What Ends a War? The Limits of Bosnia-Syria Parallels
Just A Year Ago:
14 March 2012 – Syria is not the new Libya. But it does seem to be becoming the new Bosnia – at least, it would appear so in some of the solutions to the ongoing violence being suggested, from the establishment of safe havens to the arming of rebels. Yet we must be careful not to cherry-pick solutions from the Yugoslav wars of the 1990s. For, selected without due regard to their wider context, we in fact risk making the same sorts of mistakes that culminated in the tragedy of Srebrenica.
There is a predominant narrative that it was Western airstrikes that led to Bosnian Serb collapse that year – a collapse that meant, in the words of Richard Holbrooke in To End a War, ‘the map negotiation was happening on the ground’. He was mostly right, but what is often forgotten is that he was also referring to the massive conventional campaign waged by Croatia and the Muslim-Croat Federation.
In the aftermath of Srebrenica, attention turned to the Bihac pocket in the northwest of Bosnia, further surrounded to the north and west by the Croatian-Serb occupied territory of Krajina. Another massacre beckoned, until the American-trained Croatian army swept through Serb territory in operations Flash and Storm in summer 1995. The breakaway Croatian Serb statelet was vanquished: more importantly, the northern flank of the Bosnian Serbs was unhinged. Bihac was relieved (though at significant civilian cost as a hundred thousand Serb refugees fled Croatian territory, with thousands still to this day yet to return).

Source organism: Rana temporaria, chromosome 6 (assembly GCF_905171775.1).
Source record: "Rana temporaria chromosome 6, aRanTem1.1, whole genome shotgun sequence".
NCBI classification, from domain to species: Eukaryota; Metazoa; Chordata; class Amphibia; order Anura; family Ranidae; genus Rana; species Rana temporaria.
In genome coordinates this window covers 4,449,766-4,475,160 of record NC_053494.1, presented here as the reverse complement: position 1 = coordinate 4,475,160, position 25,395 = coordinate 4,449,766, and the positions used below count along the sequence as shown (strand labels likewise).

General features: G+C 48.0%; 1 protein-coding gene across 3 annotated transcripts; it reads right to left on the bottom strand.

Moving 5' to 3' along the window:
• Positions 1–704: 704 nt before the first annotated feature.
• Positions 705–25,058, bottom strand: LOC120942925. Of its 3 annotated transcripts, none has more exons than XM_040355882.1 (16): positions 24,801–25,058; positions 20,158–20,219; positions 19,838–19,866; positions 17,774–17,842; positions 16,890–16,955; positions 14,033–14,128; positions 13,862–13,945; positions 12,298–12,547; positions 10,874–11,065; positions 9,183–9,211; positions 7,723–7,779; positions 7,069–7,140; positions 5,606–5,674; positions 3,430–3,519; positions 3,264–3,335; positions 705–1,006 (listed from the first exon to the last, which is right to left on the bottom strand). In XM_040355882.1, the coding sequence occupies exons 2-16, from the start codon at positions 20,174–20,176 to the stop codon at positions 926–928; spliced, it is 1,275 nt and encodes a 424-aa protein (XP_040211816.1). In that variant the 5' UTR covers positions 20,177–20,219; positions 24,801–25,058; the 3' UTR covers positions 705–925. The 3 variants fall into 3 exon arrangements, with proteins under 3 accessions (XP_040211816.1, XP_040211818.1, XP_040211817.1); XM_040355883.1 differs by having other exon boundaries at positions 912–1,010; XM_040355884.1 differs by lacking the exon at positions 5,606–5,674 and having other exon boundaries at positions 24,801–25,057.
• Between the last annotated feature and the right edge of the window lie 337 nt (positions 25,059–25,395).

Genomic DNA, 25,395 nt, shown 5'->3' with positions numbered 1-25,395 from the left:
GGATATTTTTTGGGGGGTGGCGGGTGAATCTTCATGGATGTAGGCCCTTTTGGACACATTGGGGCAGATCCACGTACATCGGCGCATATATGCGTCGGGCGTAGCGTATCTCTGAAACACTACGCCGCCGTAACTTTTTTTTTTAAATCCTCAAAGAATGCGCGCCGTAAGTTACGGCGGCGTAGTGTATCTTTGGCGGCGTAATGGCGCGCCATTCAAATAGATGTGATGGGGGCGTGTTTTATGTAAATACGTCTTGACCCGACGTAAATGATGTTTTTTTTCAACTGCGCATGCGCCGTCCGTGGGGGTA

At the same time, a reinvigorated Bosniak and Croat Federation army was seizing this offensive momentum and began taking swaths of territory – helped, it is true, by NATO airstrikes that functioned in essence as close air support. Croatian Army regulars crossed into Bosnian territory to assist in these offensives. The gains that the Bosnian Serb military had made in the early days of the way quickly vanished, and a strategic rout threatened. Milosevic, leader of Serbia-proper, was concerned enough by this collapse to elbow off the negotiating table Radovan Karadzic, the leader of the Bosnian Serb breakaway state.
Not so Safe Havens
But before this came the safe havens: and it is ironic to hear the same calls for safe havens being made now, when they were such a discredited concept in 1995 that, four years later in Kosovo, the West did not bother to declare anything other than a general military campaign against Milosevic’s forces. For while a safe haven is appealing in theory, it is in practice an idea fraught with peril. Safe havens must be credible: if they can be starved out, shelled or indeed overrun, they are worth little and can in the worst case serve only as hellish, glorified concentration camps.
The threat of air strikes might make them credible. But if the Assad regime calls the bluff and attacks safe havens regardless, what then? The intervening powers will be compelled to up the stakes by not only increasing the physical resources committed, but also expanding the mandate of their operation.
Fine in theory, perhaps, allowing a graduated response to halt the atrocities. But what will Russia and China permit? They know from Libya what the thin end of the wedge means with intervention. And what military power is keen to commit meaningful resources to a possibly unilateral, open-ended campaign in the heart of the Middle East – and next to Israel?
Train and Equip – But Whom?